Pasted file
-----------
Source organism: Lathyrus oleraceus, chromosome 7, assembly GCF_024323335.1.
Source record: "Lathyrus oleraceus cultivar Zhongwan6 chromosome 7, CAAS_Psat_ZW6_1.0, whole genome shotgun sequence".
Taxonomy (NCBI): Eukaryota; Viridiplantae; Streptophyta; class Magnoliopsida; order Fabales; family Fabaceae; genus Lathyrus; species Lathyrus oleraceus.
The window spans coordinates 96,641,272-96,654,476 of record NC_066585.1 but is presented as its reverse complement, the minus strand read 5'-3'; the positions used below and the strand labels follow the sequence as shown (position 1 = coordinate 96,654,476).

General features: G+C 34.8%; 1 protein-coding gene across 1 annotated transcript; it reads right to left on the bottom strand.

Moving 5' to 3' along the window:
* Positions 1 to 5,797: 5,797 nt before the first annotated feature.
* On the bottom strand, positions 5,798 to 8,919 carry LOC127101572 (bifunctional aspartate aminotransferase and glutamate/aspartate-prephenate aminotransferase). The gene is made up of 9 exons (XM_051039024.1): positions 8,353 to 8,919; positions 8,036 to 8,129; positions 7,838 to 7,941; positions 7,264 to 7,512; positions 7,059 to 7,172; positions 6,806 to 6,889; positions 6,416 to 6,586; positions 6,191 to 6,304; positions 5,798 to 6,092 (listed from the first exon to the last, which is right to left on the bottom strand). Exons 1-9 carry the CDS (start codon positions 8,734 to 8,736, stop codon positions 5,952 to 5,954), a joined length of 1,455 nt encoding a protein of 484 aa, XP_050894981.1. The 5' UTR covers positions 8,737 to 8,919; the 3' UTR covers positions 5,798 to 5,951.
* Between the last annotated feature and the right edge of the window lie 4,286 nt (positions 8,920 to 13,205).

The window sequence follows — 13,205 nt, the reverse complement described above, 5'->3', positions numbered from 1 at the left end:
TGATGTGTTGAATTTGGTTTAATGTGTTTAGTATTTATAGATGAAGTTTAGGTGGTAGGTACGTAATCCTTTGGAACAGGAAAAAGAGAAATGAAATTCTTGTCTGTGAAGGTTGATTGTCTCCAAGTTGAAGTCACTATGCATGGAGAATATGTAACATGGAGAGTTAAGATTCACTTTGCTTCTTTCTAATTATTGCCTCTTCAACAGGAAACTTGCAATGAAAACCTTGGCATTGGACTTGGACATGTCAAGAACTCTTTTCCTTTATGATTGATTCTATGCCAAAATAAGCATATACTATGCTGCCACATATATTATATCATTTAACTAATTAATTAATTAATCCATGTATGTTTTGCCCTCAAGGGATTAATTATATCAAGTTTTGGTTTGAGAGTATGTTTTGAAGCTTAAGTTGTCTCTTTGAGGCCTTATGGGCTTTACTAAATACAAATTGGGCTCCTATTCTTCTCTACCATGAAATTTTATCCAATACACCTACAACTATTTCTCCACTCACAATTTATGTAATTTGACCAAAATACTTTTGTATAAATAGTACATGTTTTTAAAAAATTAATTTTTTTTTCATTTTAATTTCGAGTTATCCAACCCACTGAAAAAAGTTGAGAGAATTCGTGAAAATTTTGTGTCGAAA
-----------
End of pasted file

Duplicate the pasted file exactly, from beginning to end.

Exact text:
Source organism: Lathyrus oleraceus, chromosome 7, assembly GCF_024323335.1.
Source record: "Lathyrus oleraceus cultivar Zhongwan6 chromosome 7, CAAS_Psat_ZW6_1.0, whole genome shotgun sequence".
Taxonomy (NCBI): Eukaryota; Viridiplantae; Streptophyta; class Magnoliopsida; order Fabales; family Fabaceae; genus Lathyrus; species Lathyrus oleraceus.
The window spans coordinates 96,641,272-96,654,476 of record NC_066585.1 but is presented as its reverse complement, the minus strand read 5'-3'; the positions used below and the strand labels follow the sequence as shown (position 1 = coordinate 96,654,476).

General features: G+C 34.8%; 1 protein-coding gene across 1 annotated transcript; it reads right to left on the bottom strand.

Moving 5' to 3' along the window:
* Positions 1 to 5,797: 5,797 nt before the first annotated feature.
* On the bottom strand, positions 5,798 to 8,919 carry LOC127101572 (bifunctional aspartate aminotransferase and glutamate/aspartate-prephenate aminotransferase). The gene is made up of 9 exons (XM_051039024.1): positions 8,353 to 8,919; positions 8,036 to 8,129; positions 7,838 to 7,941; positions 7,264 to 7,512; positions 7,059 to 7,172; positions 6,806 to 6,889; positions 6,416 to 6,586; positions 6,191 to 6,304; positions 5,798 to 6,092 (listed from the first exon to the last, which is right to left on the bottom strand). Exons 1-9 carry the CDS (start codon positions 8,734 to 8,736, stop codon positions 5,952 to 5,954), a joined length of 1,455 nt encoding a protein of 484 aa, XP_050894981.1. The 5' UTR covers positions 8,737 to 8,919; the 3' UTR covers positions 5,798 to 5,951.
* Between the last annotated feature and the right edge of the window lie 4,286 nt (positions 8,920 to 13,205).

The window sequence follows — 13,205 nt, the reverse complement described above, 5'->3', positions numbered from 1 at the left end:
TGATGTGTTGAATTTGGTTTAATGTGTTTAGTATTTATAGATGAAGTTTAGGTGGTAGGTACGTAATCCTTTGGAACAGGAAAAAGAGAAATGAAATTCTTGTCTGTGAAGGTTGATTGTCTCCAAGTTGAAGTCACTATGCATGGAGAATATGTAACATGGAGAGTTAAGATTCACTTTGCTTCTTTCTAATTATTGCCTCTTCAACAGGAAACTTGCAATGAAAACCTTGGCATTGGACTTGGACATGTCAAGAACTCTTTTCCTTTATGATTGATTCTATGCCAAAATAAGCATATACTATGCTGCCACATATATTATATCATTTAACTAATTAATTAATTAATCCATGTATGTTTTGCCCTCAAGGGATTAATTATATCAAGTTTTGGTTTGAGAGTATGTTTTGAAGCTTAAGTTGTCTCTTTGAGGCCTTATGGGCTTTACTAAATACAAATTGGGCTCCTATTCTTCTCTACCATGAAATTTTATCCAATACACCTACAACTATTTCTCCACTCACAATTTATGTAATTTGACCAAAATACTTTTGTATAAATAGTACATGTTTTTAAAAAATTAATTTTTTTTTCATTTTAATTTCGAGTTATCCAACCCACTGAAAAAAGTTGAGAGAATTCGTGAAAATTTTGTGTCGAAA